As women's employment and independence has developed to a greater extent most of them choose to have a greater say in deciding when to start a family unlike their predecessors. While most women choose to have kids within their thirties there is an increasing number of women who decide to reproduce much later, in their 40s. Not that all of them decide to have children late; some are compelled by circumstances.
Whether it is because of the wait to attain financial stability, marrying late or just fate, like everything else, having a child after the age of 40 has its pros and cons. Sabina, a mother of three says, “I had my daughter at 41 and I find it quite difficult to keep up with her unlike during the earlier years of the other two.”
As raising a child is quite energy-draining, most late moms would have similar complaints of finding it difficult in terms of energy and attention to keep up with their new little ones. Constantly attending to their needs as infants, taking them to school, giving them time can be quite strenuous.
Medically speaking, having a child late in life is usually not considered to be the safest option both for the child and the mother. Pregnancy complications are not the only concern, getting pregnant is a concern too.
The longer one waits to have babies the more the chances of naturally conceiving deteriorate. Advances in technology have aided many mothers to overcome that predicament. 45 year-old, second time mother Hena Mahmud was most joyous when she finally had her first baby after 22 years of marriage, thanks to science.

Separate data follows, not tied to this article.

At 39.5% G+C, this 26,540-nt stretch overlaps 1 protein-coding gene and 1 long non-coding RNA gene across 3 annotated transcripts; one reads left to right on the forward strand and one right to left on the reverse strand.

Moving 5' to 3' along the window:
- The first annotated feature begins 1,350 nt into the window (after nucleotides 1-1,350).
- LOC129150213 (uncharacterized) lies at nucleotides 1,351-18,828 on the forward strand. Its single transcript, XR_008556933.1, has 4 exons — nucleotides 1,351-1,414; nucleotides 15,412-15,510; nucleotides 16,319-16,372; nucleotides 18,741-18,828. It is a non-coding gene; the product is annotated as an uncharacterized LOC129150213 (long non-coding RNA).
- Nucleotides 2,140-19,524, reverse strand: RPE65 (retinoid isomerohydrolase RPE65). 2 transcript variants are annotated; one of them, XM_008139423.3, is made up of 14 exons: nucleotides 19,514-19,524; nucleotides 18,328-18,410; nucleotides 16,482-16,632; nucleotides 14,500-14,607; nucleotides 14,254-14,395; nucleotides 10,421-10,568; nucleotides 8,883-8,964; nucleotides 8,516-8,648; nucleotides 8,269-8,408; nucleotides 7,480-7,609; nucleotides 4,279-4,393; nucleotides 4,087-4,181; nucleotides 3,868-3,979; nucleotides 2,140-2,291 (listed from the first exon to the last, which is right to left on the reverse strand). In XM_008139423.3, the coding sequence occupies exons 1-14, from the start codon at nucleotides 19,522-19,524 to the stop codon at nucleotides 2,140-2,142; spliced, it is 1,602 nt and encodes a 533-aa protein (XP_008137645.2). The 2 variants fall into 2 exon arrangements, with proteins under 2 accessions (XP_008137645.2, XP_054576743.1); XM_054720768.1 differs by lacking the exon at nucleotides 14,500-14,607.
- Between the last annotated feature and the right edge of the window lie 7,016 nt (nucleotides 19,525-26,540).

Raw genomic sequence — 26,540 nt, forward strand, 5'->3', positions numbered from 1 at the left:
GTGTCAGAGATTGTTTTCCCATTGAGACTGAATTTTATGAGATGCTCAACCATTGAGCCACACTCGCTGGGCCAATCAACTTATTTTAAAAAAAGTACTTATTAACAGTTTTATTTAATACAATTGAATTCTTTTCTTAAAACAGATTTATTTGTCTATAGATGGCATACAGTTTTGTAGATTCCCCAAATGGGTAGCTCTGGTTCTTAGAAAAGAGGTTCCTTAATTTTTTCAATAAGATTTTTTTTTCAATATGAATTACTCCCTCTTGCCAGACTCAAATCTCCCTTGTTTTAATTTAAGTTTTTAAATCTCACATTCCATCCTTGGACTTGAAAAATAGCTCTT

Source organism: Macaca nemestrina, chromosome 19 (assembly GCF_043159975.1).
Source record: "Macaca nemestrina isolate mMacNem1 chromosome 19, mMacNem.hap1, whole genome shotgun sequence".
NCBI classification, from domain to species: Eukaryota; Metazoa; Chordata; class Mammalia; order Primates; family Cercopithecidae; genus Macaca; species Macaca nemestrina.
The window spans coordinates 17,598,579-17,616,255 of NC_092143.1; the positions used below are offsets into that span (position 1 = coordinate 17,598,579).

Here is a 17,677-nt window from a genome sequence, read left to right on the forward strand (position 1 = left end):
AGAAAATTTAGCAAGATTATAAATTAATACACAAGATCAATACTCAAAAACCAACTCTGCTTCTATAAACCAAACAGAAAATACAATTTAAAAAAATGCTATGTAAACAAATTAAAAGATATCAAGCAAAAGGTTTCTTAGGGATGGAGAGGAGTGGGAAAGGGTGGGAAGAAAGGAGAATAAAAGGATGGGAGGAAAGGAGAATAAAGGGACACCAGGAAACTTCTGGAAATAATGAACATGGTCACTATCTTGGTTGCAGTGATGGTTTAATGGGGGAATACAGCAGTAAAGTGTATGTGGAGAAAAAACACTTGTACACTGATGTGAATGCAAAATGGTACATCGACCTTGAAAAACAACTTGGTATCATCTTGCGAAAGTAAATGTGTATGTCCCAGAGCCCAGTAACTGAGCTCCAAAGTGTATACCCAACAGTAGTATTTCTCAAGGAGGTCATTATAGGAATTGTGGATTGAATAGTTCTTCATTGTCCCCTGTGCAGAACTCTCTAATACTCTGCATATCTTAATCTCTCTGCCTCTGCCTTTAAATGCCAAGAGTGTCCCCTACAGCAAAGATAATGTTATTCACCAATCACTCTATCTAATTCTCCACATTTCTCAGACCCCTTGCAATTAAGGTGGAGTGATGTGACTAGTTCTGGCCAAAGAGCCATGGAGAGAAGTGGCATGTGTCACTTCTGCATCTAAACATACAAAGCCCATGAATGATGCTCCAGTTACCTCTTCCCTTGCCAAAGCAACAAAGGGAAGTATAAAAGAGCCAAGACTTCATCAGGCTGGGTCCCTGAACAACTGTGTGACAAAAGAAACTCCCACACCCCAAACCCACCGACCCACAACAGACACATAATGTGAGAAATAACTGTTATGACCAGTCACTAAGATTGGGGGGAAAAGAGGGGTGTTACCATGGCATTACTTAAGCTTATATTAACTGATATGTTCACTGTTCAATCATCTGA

One of the plus points of having children late is that the parents are most likely to be more financially secure than their younger counterparts. A number of women choose to have their second children many years after their first ones. By doing this they can complete their family and also be established enough to raise another baby.
This is especially true for career-oriented women. For these women having a baby earlier may pose as a, well one could say, distraction in their careers. Having kids later in life provides the opportunity for them to achieve goals in their work without any obstacles as well as raise children with less work pressure.
To add to that, older mothers tend to have more experiences and greater time to grow resulting in their taking better decisions for their children as well as themselves in terms of food habits and other such things.
Having a baby is, beyond doubt, a life changing event for every woman. Whether early in life or late, raising a child brings a different set of experiences for each woman. How important it is for women to have children is only proved by the fact that babies are adopted into numerous families where the mother is unable to have children of her own and other alternatives are too expensive.
Whenever they choose to do it every woman must try this once otherwise they may miss out on one of the most beautiful experiences that the Almighty has endowed human kind with.
By Karishma Ameen
As The Daily Star has moved to its new premises, we request all our event invitations, press releases and other forms of correspondence be sent to Raffat Binte Rashid, Editor, Star Lifestyle (7th Floor), 64-65 Kazi Nazrul Islam Avenue, Dhaka 1215. Email: email@example.com or firstname.lastname@example.org
| Issues | The Daily Star Home|
© 2010 The Daily Star